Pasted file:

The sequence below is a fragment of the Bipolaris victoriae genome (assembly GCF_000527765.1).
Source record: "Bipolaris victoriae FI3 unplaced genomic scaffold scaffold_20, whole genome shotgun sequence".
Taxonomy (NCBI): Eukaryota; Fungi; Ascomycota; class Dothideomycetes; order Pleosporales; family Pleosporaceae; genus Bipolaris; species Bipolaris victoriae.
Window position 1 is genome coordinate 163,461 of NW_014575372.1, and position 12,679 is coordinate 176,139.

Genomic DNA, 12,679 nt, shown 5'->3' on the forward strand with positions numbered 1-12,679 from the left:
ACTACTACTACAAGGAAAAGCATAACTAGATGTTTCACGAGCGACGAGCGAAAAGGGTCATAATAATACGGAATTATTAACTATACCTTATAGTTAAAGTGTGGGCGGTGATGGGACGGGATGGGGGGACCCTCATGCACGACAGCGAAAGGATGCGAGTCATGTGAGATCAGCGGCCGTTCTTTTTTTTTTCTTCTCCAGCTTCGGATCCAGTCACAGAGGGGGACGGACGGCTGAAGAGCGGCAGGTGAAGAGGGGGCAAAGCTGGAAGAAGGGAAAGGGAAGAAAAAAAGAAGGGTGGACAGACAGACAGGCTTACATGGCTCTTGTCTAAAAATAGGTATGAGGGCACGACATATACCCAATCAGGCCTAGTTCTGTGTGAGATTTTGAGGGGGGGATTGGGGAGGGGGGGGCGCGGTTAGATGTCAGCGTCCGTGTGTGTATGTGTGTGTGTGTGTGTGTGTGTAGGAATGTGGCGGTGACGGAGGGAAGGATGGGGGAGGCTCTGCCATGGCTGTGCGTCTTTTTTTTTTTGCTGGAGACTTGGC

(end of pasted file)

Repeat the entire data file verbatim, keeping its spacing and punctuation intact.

The sequence below is a fragment of the Bipolaris victoriae genome (assembly GCF_000527765.1).
Source record: "Bipolaris victoriae FI3 unplaced genomic scaffold scaffold_20, whole genome shotgun sequence".
Taxonomy (NCBI): Eukaryota; Fungi; Ascomycota; class Dothideomycetes; order Pleosporales; family Pleosporaceae; genus Bipolaris; species Bipolaris victoriae.
Window position 1 is genome coordinate 163,461 of NW_014575372.1, and position 12,679 is coordinate 176,139.

Genomic DNA, 12,679 nt, shown 5'->3' on the forward strand with positions numbered 1-12,679 from the left:
ACTACTACTACAAGGAAAAGCATAACTAGATGTTTCACGAGCGACGAGCGAAAAGGGTCATAATAATACGGAATTATTAACTATACCTTATAGTTAAAGTGTGGGCGGTGATGGGACGGGATGGGGGGACCCTCATGCACGACAGCGAAAGGATGCGAGTCATGTGAGATCAGCGGCCGTTCTTTTTTTTTTCTTCTCCAGCTTCGGATCCAGTCACAGAGGGGGACGGACGGCTGAAGAGCGGCAGGTGAAGAGGGGGCAAAGCTGGAAGAAGGGAAAGGGAAGAAAAAAAGAAGGGTGGACAGACAGACAGGCTTACATGGCTCTTGTCTAAAAATAGGTATGAGGGCACGACATATACCCAATCAGGCCTAGTTCTGTGTGAGATTTTGAGGGGGGGATTGGGGAGGGGGGGGCGCGGTTAGATGTCAGCGTCCGTGTGTGTATGTGTGTGTGTGTGTGTGTGTGTAGGAATGTGGCGGTGACGGAGGGAAGGATGGGGGAGGCTCTGCCATGGCTGTGCGTCTTTTTTTTTTTGCTGGAGACTTGGC